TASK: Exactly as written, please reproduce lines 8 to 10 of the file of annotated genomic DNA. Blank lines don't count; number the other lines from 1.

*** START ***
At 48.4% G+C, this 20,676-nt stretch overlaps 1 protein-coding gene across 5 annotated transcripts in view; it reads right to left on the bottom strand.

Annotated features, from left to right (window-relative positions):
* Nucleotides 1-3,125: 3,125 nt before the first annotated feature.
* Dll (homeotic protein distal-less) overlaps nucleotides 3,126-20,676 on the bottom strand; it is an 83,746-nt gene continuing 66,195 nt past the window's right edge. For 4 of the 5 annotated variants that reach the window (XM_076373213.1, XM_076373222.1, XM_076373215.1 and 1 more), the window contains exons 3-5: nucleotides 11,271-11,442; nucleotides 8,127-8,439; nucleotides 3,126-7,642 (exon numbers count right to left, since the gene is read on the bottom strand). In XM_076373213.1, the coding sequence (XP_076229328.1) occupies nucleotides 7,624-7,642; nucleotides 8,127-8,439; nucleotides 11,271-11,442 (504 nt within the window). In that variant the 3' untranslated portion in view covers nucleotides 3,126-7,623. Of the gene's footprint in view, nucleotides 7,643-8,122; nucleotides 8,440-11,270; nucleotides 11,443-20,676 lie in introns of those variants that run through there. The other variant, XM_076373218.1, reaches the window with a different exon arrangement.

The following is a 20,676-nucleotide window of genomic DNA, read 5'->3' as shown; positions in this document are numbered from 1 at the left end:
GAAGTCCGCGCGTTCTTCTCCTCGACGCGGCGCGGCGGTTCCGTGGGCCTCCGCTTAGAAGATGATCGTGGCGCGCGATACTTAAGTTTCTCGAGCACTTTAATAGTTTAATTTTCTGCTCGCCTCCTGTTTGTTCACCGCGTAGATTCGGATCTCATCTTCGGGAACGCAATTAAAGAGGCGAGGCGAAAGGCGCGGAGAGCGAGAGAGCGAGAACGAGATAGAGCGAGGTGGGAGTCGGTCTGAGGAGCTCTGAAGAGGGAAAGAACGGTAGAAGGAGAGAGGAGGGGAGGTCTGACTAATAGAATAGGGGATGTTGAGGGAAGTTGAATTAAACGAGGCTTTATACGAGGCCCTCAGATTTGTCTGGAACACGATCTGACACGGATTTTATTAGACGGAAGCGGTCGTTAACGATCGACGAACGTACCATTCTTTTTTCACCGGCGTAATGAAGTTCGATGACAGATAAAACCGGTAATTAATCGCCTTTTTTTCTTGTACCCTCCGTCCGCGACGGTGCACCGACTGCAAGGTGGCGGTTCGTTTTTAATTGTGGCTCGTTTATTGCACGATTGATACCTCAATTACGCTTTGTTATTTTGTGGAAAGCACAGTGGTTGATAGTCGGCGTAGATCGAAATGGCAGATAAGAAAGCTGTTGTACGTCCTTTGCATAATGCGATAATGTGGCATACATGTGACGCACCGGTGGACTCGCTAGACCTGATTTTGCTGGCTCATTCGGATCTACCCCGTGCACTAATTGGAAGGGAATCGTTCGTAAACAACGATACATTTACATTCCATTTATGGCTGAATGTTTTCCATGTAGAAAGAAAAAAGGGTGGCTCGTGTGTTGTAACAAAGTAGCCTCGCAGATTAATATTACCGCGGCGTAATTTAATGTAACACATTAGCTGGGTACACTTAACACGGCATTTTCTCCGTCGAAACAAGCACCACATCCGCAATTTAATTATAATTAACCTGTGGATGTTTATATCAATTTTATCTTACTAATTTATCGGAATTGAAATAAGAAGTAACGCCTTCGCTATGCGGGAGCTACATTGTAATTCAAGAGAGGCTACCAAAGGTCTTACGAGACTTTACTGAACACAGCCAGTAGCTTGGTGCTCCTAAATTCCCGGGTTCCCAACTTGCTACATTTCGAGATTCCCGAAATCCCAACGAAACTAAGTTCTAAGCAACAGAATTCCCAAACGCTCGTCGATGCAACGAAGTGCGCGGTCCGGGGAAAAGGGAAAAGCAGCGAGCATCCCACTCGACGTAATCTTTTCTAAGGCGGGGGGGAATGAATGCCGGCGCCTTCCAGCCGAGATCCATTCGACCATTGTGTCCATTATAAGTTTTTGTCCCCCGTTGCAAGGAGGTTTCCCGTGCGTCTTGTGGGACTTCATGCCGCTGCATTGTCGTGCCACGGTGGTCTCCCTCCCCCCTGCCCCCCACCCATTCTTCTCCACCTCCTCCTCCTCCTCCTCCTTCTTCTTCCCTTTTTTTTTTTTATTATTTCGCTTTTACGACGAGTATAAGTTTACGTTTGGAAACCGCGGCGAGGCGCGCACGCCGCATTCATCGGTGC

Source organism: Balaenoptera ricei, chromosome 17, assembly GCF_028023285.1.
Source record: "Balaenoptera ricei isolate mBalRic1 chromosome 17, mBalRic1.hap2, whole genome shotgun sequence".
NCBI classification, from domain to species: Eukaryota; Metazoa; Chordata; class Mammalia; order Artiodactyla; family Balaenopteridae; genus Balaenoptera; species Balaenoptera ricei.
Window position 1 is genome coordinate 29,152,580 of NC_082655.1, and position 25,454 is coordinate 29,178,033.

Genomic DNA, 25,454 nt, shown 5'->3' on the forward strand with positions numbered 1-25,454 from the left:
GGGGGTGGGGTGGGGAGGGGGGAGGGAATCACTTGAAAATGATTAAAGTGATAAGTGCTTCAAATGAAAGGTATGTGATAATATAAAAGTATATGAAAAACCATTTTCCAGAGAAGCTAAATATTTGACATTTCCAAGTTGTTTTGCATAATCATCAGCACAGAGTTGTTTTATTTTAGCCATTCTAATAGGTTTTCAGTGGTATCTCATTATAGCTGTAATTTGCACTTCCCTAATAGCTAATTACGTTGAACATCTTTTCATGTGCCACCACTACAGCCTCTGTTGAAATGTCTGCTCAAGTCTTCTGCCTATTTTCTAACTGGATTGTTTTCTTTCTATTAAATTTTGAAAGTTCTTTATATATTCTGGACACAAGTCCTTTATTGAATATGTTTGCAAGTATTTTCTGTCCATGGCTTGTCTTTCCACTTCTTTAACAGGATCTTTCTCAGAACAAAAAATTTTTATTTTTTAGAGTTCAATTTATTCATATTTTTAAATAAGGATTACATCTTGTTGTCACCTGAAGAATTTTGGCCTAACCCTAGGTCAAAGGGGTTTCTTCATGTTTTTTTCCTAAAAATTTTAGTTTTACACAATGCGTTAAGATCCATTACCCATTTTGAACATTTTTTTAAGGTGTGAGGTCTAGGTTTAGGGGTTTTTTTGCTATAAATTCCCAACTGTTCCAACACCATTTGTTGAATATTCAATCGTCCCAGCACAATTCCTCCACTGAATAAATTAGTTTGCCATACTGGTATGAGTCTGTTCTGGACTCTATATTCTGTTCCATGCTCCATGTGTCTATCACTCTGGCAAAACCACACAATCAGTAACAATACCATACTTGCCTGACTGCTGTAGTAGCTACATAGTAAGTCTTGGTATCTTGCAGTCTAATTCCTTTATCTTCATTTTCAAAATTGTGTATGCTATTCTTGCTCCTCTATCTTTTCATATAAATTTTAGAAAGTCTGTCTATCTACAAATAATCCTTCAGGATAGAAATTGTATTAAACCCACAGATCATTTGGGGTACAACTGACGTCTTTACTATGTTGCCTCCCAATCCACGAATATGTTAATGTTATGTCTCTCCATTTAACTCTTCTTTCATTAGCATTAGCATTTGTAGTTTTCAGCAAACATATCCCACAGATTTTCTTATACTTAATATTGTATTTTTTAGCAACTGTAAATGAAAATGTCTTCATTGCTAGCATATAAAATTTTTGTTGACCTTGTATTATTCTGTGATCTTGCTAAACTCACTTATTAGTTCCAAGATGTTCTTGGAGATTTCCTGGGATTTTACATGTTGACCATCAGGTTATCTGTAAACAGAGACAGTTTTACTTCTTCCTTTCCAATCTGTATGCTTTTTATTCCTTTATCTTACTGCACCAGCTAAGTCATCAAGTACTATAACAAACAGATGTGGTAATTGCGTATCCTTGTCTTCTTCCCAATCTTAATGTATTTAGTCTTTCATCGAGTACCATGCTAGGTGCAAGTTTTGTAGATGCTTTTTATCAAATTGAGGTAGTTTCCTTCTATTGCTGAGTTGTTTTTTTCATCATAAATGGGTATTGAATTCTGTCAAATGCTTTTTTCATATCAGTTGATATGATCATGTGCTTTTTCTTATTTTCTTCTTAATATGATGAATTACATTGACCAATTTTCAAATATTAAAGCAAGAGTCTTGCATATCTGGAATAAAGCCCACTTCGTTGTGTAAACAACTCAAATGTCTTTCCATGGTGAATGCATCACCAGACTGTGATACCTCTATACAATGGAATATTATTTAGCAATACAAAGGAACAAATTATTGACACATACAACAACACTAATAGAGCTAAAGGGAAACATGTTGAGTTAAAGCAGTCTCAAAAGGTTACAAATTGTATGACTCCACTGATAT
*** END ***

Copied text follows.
Source record: "Balaenoptera ricei isolate mBalRic1 chromosome 17, mBalRic1.hap2, whole genome shotgun sequence".
NCBI classification, from domain to species: Eukaryota; Metazoa; Chordata; class Mammalia; order Artiodactyla; family Balaenopteridae; genus Balaenoptera; species Balaenoptera ricei.
Window position 1 is genome coordinate 29,152,580 of NC_082655.1, and position 25,454 is coordinate 29,178,033.